Meanwhile, there are other languages with long words, including llanfairpwllgwyngyllgogerychwyrndrobwllllantysiliogogogoch; this 58-letter Welsh word means "The church of St. Mary in the hollow of white hazel trees near the rapid whirlpool by St. Tysilio's of the red cave.”

The longest place name in the United States is a little lake in Webster, Massachusetts with the official Native American 45-letter name of Lake Chargoggagoggmanchauggagoggchaubunagungamaugg; locals say the name means, “You fish on your side; I’ll fish on my side, and no one fishes in between,” though no Algonquin expert exists to vouch for that translation.

And yet the Welsh and the Algonquins – separated not only by an ocean, but by completely different racial, linguistic, and cultural roots – both created specific place names by linking meaningful words together, rather than separating them with space or a hyphen; and behold – two names, both almost impossible to pronounce but which allow for no confusion as to which town, or which lake one was talking about.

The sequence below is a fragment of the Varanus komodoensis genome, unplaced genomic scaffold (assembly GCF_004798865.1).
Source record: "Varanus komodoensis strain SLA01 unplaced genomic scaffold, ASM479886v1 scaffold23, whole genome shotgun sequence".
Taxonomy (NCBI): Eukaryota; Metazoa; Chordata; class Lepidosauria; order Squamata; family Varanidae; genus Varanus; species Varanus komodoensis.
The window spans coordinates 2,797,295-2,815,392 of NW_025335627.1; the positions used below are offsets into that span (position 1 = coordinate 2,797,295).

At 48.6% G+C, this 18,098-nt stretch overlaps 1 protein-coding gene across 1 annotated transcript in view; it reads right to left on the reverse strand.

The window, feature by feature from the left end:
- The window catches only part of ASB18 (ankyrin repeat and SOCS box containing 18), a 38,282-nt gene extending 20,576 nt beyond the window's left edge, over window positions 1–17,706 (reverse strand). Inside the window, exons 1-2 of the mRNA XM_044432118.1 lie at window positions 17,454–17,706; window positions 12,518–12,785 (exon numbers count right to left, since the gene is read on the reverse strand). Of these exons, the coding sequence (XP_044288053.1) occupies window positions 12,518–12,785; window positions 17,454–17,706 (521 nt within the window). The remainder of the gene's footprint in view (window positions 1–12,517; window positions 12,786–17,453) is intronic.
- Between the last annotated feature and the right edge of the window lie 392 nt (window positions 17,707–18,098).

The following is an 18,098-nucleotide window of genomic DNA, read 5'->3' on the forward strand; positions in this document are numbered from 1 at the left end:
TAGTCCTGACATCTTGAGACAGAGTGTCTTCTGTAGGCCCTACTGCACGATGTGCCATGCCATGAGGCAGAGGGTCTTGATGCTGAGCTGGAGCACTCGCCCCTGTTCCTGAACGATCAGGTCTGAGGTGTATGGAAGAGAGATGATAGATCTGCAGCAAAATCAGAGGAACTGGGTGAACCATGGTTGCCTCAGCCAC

Meanwhile, I challenged some of my Swiss German students to come up with some words longer than antidisestablishmentarianism, and they easily offered:

Fussballmannschaftsspielerinnen = football (i.e. soccer) + man + (“schaft” – a noun ending) = team + spiel (play) + er (player) + innen (feminine ending, plural) – (thank you, 8-year-old Sina!) 31 letters;

Hauptstrassentunnelabschrankunge = main-street-tunnel-barricades (for stopping traffic into a street’s tunnel) 32 letters;

And tied for first place with 38 letters each:

Schifffahrtsgesellschaftsangestellter = ship-travel-company-employee (aren’t those 3 “f’s” in a row fffantastic?!); and

Versicherungsgesellschaftsvorsitzender = insurance company big boss (or literally: the one who sits in front of everyone)

In Mark Twain’s 1880 book, A Tramp Abroad, he mentioned that a North German man had a word of thirteen syllables surgically removed from his throat, though ultimately the operation was not successful.